Lockdown: Kashmir's teachers run open-air classrooms as Internet ban rules out online education - 30 Stades

Lockdown: Kashmir’s teachers run open-air classrooms as Internet ban rules out online education

Bright blue skies, lush green groves dotted with pine trees and a gurgling stream nearby – this is the new classroom for students in the Katainwali village of Baramullah district, where schools have been shut since March 25 following the nationwide Coronavirus lockdown. Similar community classes are being conducted in villages of Kulgam, Pulwama and Shopian districts of Kashmir as a ban on internet services has made online classes impossible. 

It is the government school teachers who have taken upon themselves the task of imparting education through community classrooms while maintaining social distancing to ensure that students don’t lag behind in studies due to the lockdown. 

“Most of the students in government schools come from poor families. They don’t have TVs and their parents can’t afford smartphones,” says Tariq Ahmad, a government school teacher in Katainwali.

For those who can afford smartphones, frequent internet shutdowns and low speed internet plays a spoilsport. TV also requires electricity, which is unreliable in these areas,” he adds.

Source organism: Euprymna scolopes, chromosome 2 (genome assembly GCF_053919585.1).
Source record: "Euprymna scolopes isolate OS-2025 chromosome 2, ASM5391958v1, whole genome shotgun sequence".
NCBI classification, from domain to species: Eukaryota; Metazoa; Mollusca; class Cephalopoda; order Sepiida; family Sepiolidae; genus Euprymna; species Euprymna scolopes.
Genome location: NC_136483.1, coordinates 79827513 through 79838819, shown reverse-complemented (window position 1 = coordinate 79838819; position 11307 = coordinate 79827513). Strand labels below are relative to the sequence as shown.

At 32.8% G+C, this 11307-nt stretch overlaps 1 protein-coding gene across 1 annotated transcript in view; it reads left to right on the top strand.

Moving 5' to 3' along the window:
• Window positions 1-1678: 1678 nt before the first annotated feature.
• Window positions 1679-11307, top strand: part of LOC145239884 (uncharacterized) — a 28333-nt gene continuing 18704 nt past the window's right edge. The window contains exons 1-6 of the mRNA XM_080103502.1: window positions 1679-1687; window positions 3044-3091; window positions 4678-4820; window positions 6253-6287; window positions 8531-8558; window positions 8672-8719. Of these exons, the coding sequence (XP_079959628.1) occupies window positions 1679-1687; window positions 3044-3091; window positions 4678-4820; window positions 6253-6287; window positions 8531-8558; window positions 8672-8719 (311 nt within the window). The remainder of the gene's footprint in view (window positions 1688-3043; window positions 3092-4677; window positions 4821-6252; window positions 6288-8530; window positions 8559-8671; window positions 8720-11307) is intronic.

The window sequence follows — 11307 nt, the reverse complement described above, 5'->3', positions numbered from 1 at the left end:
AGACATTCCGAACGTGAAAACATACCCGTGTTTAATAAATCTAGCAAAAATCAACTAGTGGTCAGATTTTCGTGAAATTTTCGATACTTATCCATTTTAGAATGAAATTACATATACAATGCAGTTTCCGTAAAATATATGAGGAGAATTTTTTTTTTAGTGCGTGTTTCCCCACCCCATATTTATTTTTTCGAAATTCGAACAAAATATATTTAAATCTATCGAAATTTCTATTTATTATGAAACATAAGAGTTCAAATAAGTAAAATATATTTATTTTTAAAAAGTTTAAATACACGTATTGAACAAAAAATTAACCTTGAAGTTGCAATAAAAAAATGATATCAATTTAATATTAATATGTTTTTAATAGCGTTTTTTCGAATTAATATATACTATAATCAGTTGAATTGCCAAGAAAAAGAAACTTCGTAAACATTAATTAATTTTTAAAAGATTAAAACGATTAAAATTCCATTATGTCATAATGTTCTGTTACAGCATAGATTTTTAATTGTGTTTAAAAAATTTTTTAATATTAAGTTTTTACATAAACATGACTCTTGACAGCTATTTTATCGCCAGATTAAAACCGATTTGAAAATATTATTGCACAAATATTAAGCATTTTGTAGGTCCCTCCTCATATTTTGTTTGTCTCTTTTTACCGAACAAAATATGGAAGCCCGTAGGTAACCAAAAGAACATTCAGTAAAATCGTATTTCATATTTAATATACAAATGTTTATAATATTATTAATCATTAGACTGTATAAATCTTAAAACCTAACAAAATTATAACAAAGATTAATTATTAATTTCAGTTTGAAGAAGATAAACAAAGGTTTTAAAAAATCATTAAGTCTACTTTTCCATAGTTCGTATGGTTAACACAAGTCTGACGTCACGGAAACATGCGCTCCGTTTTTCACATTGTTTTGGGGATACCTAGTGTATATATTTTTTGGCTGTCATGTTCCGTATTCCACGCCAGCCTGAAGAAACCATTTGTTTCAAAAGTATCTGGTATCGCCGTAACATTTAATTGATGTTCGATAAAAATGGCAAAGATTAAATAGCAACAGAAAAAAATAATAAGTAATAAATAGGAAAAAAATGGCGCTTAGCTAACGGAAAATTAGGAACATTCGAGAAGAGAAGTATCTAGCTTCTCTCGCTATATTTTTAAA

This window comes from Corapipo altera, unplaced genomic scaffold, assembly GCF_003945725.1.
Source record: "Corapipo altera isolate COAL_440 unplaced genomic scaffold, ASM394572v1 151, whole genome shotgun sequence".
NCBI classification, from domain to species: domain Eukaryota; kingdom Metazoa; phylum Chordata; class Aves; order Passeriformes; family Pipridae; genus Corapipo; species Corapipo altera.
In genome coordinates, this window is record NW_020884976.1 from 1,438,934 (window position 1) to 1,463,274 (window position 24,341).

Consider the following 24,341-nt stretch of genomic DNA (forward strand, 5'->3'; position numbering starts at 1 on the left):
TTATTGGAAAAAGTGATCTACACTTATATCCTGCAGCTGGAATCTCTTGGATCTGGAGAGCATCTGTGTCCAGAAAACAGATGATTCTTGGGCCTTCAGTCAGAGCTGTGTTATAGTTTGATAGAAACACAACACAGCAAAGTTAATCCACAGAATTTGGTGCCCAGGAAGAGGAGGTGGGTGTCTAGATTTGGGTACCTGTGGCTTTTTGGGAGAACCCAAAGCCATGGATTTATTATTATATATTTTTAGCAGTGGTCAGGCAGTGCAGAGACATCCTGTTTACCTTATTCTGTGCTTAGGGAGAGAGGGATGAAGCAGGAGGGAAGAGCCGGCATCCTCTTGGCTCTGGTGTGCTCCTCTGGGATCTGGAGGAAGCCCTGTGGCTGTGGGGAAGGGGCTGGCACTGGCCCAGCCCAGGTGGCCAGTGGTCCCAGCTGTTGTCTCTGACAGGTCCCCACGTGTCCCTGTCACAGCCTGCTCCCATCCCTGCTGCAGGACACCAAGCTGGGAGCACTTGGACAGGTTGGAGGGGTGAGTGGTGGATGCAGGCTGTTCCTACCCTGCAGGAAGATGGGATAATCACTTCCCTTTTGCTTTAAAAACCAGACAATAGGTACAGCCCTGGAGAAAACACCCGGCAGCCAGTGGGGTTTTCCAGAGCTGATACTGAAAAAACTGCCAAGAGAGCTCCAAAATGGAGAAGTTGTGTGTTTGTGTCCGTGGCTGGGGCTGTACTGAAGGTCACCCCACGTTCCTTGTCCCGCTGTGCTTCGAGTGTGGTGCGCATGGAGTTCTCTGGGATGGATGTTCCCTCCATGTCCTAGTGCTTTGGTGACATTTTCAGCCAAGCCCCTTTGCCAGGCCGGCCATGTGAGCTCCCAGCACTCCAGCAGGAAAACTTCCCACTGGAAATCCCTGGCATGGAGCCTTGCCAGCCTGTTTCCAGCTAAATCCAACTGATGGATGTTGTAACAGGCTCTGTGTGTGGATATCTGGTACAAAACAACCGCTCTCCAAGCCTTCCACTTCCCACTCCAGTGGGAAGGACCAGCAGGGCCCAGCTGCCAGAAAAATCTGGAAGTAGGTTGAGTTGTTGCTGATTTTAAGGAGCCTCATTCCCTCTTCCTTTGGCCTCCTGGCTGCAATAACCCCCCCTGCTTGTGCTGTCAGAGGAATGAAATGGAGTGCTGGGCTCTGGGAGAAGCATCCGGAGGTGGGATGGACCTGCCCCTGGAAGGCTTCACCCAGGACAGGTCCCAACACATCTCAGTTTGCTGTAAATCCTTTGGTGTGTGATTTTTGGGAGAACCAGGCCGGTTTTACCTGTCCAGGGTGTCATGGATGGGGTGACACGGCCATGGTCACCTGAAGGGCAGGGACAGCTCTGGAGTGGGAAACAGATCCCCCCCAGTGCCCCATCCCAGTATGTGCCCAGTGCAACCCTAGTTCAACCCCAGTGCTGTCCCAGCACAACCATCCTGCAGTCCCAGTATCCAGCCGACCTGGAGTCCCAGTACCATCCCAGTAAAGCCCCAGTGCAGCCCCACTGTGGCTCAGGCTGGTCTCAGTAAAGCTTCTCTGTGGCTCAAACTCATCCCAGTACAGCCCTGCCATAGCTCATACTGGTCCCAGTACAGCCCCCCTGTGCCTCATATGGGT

Also Read: How COVID-19 is bringing people and administration closer in Kashmir

A welcome alternative classroom

It was just before Eid-ul-Fitr this year that Ahmad received his monthly salary. “For the first time, I wasn’t happy. I get my salary to teach students for at least six hours a day from Monday to Saturday. But in March when students in Kashmir went to school after seven months, the classes lasted only 20 days and then the lockdown was imposed. That set me thinking on ways to re-start classes,” he says.

It was then that the idea of community classes struck him, where local school teachers collaborate and teach students in an open ground. He started the initiative along with seven other teachers in his village. 

There are three schools with 300 students in Katainwali. “Our village has a lot of open grounds. We have divided these grounds into classrooms. The ground close to the Mosque is for class 10th students and the ground close to Panchayat Ghar is for class 9th,” Tariq says.